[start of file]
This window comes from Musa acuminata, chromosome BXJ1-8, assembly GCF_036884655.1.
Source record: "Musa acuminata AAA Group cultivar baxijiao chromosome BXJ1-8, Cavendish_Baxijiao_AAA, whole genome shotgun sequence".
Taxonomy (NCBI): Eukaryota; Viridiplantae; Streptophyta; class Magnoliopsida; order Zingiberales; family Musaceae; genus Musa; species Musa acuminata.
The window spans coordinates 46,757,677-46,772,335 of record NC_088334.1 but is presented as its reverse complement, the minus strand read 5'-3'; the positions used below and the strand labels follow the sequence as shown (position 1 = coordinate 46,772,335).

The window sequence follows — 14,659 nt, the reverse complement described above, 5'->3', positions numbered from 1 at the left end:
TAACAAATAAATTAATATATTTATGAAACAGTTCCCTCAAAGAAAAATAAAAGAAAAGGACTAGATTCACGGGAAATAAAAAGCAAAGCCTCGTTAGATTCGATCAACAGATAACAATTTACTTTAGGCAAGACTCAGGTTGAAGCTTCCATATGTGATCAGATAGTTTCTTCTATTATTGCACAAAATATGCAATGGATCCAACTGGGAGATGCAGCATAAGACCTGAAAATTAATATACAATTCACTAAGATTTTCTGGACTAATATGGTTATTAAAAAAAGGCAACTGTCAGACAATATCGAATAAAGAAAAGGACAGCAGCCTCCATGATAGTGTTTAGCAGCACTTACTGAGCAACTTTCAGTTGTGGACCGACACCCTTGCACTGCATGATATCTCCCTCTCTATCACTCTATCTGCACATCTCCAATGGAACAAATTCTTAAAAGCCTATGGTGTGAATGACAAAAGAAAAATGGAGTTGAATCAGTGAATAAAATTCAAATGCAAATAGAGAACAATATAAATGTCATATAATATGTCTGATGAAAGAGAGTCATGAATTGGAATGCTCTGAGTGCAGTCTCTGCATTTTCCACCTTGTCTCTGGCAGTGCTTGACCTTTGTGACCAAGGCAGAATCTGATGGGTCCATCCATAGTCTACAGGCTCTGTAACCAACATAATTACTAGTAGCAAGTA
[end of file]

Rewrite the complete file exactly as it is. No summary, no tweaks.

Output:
This window comes from Musa acuminata, chromosome BXJ1-8, assembly GCF_036884655.1.
Source record: "Musa acuminata AAA Group cultivar baxijiao chromosome BXJ1-8, Cavendish_Baxijiao_AAA, whole genome shotgun sequence".
Taxonomy (NCBI): Eukaryota; Viridiplantae; Streptophyta; class Magnoliopsida; order Zingiberales; family Musaceae; genus Musa; species Musa acuminata.
The window spans coordinates 46,757,677-46,772,335 of record NC_088334.1 but is presented as its reverse complement, the minus strand read 5'-3'; the positions used below and the strand labels follow the sequence as shown (position 1 = coordinate 46,772,335).

The window sequence follows — 14,659 nt, the reverse complement described above, 5'->3', positions numbered from 1 at the left end:
TAACAAATAAATTAATATATTTATGAAACAGTTCCCTCAAAGAAAAATAAAAGAAAAGGACTAGATTCACGGGAAATAAAAAGCAAAGCCTCGTTAGATTCGATCAACAGATAACAATTTACTTTAGGCAAGACTCAGGTTGAAGCTTCCATATGTGATCAGATAGTTTCTTCTATTATTGCACAAAATATGCAATGGATCCAACTGGGAGATGCAGCATAAGACCTGAAAATTAATATACAATTCACTAAGATTTTCTGGACTAATATGGTTATTAAAAAAAGGCAACTGTCAGACAATATCGAATAAAGAAAAGGACAGCAGCCTCCATGATAGTGTTTAGCAGCACTTACTGAGCAACTTTCAGTTGTGGACCGACACCCTTGCACTGCATGATATCTCCCTCTCTATCACTCTATCTGCACATCTCCAATGGAACAAATTCTTAAAAGCCTATGGTGTGAATGACAAAAGAAAAATGGAGTTGAATCAGTGAATAAAATTCAAATGCAAATAGAGAACAATATAAATGTCATATAATATGTCTGATGAAAGAGAGTCATGAATTGGAATGCTCTGAGTGCAGTCTCTGCATTTTCCACCTTGTCTCTGGCAGTGCTTGACCTTTGTGACCAAGGCAGAATCTGATGGGTCCATCCATAGTCTACAGGCTCTGTAACCAACATAATTACTAGTAGCAAGTA